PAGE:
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The code given below always returns zero for the last insert id. Can you please explain me what is wrong with this code?

JdbcTemplate insert = new JdbcTemplate(dataSource);

        insert.update("INSERT INTO item (price, item_category) VALUES(?,?)",
            new Object[] { beverage.getPrice(), beverage.getItemCategory() });
        int id = insert.queryForInt( "SELECT last_insert_id()" );
        System.out.println(id);
        return insert.update("INSERT INTO beverage (id, name, quantity,size) VALUES(?,?,?,?)", new Object[] { id,beverage.getName(), beverage.getQuantity(),beverage.getSize() });
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What table do you select? –  Roman C Sep 2 '12 at 15:02
    
@RomanC item table –  lahiru madhumal Sep 2 '12 at 15:07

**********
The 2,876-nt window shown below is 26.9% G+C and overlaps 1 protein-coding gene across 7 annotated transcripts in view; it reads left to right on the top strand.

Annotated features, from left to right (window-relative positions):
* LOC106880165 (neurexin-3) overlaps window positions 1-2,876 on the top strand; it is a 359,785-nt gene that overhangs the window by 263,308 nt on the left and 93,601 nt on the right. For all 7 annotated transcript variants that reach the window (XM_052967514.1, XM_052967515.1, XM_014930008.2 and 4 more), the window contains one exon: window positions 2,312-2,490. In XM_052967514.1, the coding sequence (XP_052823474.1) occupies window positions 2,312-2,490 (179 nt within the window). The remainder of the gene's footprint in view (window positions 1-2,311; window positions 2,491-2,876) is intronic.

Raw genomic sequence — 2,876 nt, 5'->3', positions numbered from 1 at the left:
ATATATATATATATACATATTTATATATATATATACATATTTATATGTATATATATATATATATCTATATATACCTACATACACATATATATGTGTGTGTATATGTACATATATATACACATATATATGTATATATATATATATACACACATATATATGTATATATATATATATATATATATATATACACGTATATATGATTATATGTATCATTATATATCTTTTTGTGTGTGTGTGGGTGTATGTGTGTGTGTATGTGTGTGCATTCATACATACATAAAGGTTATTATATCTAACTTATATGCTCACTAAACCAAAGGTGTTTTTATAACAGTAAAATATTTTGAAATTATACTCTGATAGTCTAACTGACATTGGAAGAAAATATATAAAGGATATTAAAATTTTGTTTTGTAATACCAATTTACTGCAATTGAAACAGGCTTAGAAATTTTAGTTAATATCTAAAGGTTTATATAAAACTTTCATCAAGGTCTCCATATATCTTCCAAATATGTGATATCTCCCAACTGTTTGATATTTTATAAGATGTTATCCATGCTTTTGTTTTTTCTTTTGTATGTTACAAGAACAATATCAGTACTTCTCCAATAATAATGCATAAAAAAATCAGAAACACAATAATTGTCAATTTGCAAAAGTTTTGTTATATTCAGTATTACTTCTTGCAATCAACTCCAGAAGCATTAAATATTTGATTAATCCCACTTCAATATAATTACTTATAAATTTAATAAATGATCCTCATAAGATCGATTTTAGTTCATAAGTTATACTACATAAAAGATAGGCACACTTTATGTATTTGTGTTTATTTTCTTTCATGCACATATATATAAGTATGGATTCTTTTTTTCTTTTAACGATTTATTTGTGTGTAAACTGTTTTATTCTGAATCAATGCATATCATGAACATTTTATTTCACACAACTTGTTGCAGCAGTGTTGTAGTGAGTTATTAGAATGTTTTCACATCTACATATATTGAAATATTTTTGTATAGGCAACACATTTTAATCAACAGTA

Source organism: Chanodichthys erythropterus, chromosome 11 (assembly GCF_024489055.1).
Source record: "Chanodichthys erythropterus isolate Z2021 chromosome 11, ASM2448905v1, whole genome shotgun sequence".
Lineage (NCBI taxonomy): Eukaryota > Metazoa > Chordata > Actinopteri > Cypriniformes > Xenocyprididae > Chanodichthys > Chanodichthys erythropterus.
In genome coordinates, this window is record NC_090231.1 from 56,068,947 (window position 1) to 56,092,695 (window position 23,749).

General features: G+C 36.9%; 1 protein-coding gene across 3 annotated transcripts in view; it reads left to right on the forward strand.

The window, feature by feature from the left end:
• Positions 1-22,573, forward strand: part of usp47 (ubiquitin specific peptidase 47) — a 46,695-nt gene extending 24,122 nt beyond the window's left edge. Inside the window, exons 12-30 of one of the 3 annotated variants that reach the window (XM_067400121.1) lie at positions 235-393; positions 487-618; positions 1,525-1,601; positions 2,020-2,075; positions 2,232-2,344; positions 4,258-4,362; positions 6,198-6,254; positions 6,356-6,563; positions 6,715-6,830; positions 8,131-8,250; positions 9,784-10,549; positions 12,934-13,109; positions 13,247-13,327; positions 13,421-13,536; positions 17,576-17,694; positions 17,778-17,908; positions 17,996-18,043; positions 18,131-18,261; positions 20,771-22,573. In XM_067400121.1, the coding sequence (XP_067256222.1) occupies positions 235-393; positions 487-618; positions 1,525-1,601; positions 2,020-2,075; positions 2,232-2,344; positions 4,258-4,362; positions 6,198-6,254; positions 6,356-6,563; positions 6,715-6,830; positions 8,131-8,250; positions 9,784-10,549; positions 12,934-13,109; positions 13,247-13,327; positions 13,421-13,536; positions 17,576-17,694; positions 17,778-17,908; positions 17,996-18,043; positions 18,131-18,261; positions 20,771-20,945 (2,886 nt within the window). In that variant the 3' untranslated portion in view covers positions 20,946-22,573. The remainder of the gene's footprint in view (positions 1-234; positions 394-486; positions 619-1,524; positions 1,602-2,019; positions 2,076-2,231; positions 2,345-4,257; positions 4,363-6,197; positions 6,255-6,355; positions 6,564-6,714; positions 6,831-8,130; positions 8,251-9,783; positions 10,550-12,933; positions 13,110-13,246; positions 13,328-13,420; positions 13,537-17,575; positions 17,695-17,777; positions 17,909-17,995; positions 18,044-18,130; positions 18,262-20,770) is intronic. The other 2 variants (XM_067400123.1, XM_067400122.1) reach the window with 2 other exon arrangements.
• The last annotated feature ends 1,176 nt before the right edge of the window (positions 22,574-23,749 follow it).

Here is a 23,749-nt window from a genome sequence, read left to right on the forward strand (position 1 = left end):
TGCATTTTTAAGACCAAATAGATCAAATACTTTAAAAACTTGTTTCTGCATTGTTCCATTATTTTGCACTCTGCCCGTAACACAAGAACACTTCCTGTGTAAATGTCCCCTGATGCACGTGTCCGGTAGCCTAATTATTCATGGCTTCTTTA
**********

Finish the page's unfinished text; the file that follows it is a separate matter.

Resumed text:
1 Answer 1

up vote 4 down vote accepted

The whole code above must be wrapped in a transaction. Otherwise JdbcTemplate can use a different connection from the pool for all statements and last_insert_id() is tied to a transaction.

Either use @Transactional or wrap your JDBC call inside TransactionTemplate.

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transactions aren't good with MyISAM –  jdevelop Sep 2 '12 at 15:15
    
thanx for the tip Tomasz. it works. –  lahiru madhumal Sep 2 '12 at 15:18
    
@jdevelop just want to know why transactions aren't good with MyISAM? –  lahiru madhumal Sep 2 '12 at 15:19
    
@madhumal because MyISAM doesn't support transactions at all, so if you do some inserts - you can't do rollbacks. It's similar to enabling autocommits. However MyISAM could be faster than InnoDB. –  jdevelop Sep 2 '12 at 15:24
    
@jdevelop thanks. –  lahiru madhumal Sep 2 '12 at 15:25

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